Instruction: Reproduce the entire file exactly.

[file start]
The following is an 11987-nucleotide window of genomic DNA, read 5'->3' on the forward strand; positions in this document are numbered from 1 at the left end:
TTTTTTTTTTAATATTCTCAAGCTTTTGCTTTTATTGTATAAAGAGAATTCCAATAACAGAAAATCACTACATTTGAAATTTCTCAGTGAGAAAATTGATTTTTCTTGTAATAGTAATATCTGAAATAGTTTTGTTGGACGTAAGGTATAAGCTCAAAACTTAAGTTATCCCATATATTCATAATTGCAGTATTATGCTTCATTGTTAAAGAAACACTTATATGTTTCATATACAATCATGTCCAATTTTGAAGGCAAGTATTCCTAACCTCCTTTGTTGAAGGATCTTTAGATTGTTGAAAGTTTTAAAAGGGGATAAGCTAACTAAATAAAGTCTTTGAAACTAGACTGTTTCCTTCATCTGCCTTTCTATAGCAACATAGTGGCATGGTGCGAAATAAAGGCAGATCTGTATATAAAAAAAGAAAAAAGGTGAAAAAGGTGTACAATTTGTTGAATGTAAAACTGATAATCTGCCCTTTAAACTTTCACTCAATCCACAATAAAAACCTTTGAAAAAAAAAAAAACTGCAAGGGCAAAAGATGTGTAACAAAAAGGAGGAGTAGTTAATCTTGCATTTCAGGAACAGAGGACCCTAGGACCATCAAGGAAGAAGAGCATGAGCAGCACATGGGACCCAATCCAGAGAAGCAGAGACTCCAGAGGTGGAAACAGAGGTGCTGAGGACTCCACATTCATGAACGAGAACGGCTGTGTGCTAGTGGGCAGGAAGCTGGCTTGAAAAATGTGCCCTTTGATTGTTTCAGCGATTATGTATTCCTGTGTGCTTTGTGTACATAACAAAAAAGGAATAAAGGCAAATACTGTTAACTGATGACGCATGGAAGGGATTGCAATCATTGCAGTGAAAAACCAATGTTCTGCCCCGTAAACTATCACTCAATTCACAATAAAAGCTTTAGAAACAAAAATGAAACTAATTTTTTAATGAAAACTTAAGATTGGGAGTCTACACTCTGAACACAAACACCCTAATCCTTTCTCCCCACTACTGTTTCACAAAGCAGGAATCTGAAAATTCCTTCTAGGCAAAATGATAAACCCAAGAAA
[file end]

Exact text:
The following is an 11987-nucleotide window of genomic DNA, read 5'->3' on the forward strand; positions in this document are numbered from 1 at the left end:
TTTTTTTTTTAATATTCTCAAGCTTTTGCTTTTATTGTATAAAGAGAATTCCAATAACAGAAAATCACTACATTTGAAATTTCTCAGTGAGAAAATTGATTTTTCTTGTAATAGTAATATCTGAAATAGTTTTGTTGGACGTAAGGTATAAGCTCAAAACTTAAGTTATCCCATATATTCATAATTGCAGTATTATGCTTCATTGTTAAAGAAACACTTATATGTTTCATATACAATCATGTCCAATTTTGAAGGCAAGTATTCCTAACCTCCTTTGTTGAAGGATCTTTAGATTGTTGAAAGTTTTAAAAGGGGATAAGCTAACTAAATAAAGTCTTTGAAACTAGACTGTTTCCTTCATCTGCCTTTCTATAGCAACATAGTGGCATGGTGCGAAATAAAGGCAGATCTGTATATAAAAAAAGAAAAAAGGTGAAAAAGGTGTACAATTTGTTGAATGTAAAACTGATAATCTGCCCTTTAAACTTTCACTCAATCCACAATAAAAACCTTTGAAAAAAAAAAAAACTGCAAGGGCAAAAGATGTGTAACAAAAAGGAGGAGTAGTTAATCTTGCATTTCAGGAACAGAGGACCCTAGGACCATCAAGGAAGAAGAGCATGAGCAGCACATGGGACCCAATCCAGAGAAGCAGAGACTCCAGAGGTGGAAACAGAGGTGCTGAGGACTCCACATTCATGAACGAGAACGGCTGTGTGCTAGTGGGCAGGAAGCTGGCTTGAAAAATGTGCCCTTTGATTGTTTCAGCGATTATGTATTCCTGTGTGCTTTGTGTACATAACAAAAAAGGAATAAAGGCAAATACTGTTAACTGATGACGCATGGAAGGGATTGCAATCATTGCAGTGAAAAACCAATGTTCTGCCCCGTAAACTATCACTCAATTCACAATAAAAGCTTTAGAAACAAAAATGAAACTAATTTTTTAATGAAAACTTAAGATTGGGAGTCTACACTCTGAACACAAACACCCTAATCCTTTCTCCCCACTACTGTTTCACAAAGCAGGAATCTGAAAATTCCTTCTAGGCAAAATGATAAACCCAAGAAA